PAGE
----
A blog post

Truthful reaction

Posted on the 12 February, 2012 at 1:00 am Written by in Music

This is about getting up to speed, in the sound sense, about 45 rpm versus 33 rpm. The latest Stereophile discloses that some of the engineers behind the long playing vinyl disc actually wanted this disc to play at 45 rather than 33 rounds per minute, at the vinyl turntable. I did not know that, but from experience over the years I agree – 45 sounds better.

Quite a lot better, in fact. I had many 45 singles and EPs from the 1960s, but sadly only have a few (ca 20) today, due to my mother giving my collection away (never quite forgiven). The ones I have include some key examples, like the first record I ever bought, the Shadows: Apache, and their Foot tapper EP, both from the early 60s, The Beach Boys: Good vibrations, Roy Obison: Pretty woman, Fleetwood Mac: Oh well, Shadows: Mary Jane, Youngbloods: Darkness darkness, and others – important inputs to the pop industry.

The amazing thing about these records is how well they sound – far later. They should have been pushed aside by later reworking and remastering, but they are not. Especially, I think, EP’s sound great.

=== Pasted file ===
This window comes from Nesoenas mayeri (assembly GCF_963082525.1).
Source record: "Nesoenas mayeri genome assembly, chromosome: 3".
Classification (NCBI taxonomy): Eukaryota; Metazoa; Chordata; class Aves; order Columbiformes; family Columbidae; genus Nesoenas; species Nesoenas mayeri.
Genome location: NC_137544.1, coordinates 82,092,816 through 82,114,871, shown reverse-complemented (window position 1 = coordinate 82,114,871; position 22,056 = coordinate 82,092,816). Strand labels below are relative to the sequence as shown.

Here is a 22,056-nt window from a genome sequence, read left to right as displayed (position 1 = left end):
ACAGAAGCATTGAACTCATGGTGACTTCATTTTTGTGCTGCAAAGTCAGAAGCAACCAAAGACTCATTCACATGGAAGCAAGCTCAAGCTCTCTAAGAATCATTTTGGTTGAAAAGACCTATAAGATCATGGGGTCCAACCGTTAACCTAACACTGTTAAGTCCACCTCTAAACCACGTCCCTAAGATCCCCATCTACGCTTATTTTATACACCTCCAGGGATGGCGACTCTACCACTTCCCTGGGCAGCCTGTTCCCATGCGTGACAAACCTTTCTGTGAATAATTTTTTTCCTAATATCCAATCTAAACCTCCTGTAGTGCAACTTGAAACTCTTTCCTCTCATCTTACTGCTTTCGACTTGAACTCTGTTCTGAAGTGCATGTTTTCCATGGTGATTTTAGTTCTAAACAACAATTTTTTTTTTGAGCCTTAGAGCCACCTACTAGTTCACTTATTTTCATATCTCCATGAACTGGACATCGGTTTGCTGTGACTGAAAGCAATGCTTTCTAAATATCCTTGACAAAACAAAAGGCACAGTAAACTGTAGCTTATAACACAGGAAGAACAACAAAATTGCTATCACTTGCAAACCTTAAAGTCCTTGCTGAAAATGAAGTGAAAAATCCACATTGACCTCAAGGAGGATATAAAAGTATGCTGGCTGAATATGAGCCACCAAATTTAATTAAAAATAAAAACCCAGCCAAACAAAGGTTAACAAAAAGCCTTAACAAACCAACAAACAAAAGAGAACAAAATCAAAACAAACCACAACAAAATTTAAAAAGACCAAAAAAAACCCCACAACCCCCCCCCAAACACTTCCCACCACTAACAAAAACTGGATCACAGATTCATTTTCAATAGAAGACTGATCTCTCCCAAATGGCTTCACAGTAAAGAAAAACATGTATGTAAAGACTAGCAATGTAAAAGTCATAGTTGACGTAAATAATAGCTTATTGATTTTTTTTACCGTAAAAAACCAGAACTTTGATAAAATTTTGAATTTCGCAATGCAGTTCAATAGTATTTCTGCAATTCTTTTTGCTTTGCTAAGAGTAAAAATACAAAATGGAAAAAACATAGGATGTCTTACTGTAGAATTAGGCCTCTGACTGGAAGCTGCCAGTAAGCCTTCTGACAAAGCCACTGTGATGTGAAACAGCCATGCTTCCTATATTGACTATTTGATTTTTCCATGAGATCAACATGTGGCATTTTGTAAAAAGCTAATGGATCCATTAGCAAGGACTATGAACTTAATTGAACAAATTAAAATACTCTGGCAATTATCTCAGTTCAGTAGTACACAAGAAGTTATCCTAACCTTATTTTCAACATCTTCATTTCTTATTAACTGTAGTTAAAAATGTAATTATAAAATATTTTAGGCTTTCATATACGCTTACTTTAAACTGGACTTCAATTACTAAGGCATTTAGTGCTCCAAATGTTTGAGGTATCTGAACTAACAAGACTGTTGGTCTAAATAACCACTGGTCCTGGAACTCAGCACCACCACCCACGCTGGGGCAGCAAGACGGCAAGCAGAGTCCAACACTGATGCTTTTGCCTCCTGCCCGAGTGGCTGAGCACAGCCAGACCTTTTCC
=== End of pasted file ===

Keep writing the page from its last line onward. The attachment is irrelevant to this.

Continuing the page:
What do I mean great? I mean that the sonic landscape is very clear and textured, even if the recording is so-so. If there is a cow bell in the recording, chances are, it does sound like a cow bell, like the one in the beginning of the single by Unit 4+2, Concrete and clay, that I have. As  a whole, my 45  rpm collection  sounds truthful and good – even if the recordings are in many ways inferior to what are available later. The larger speed, 45 rpm, seems to contribute quite a lot. 45 rpm music sounds clearer, better textured, and more meaningful. This is true, in my case, even with old copies that have seen a lot of parties, compared to new 33 rpm versions.

Why did the late 1960s see a “pop explosion” leading to many other developments? Could it, also, be due to an overlooked variable, audio fidelity? That singles and EPs simply sounded remarkably good? When I listen today, on a quality sound reproduction system, the difference seems quite obvious. The singles that won the day in the 1960s sound good even today, and the EP’s often even better. These were the two formats performing at the higher fidelity speed 45 rpm.

Of course 45 rpm is by itself no guarantee that things will sound good. But it seems to be a consistent trend, from the 1960s onwards, that recording egineers have tried to “push” the best music into the best format yet available – the 45 rpm vinyl disc.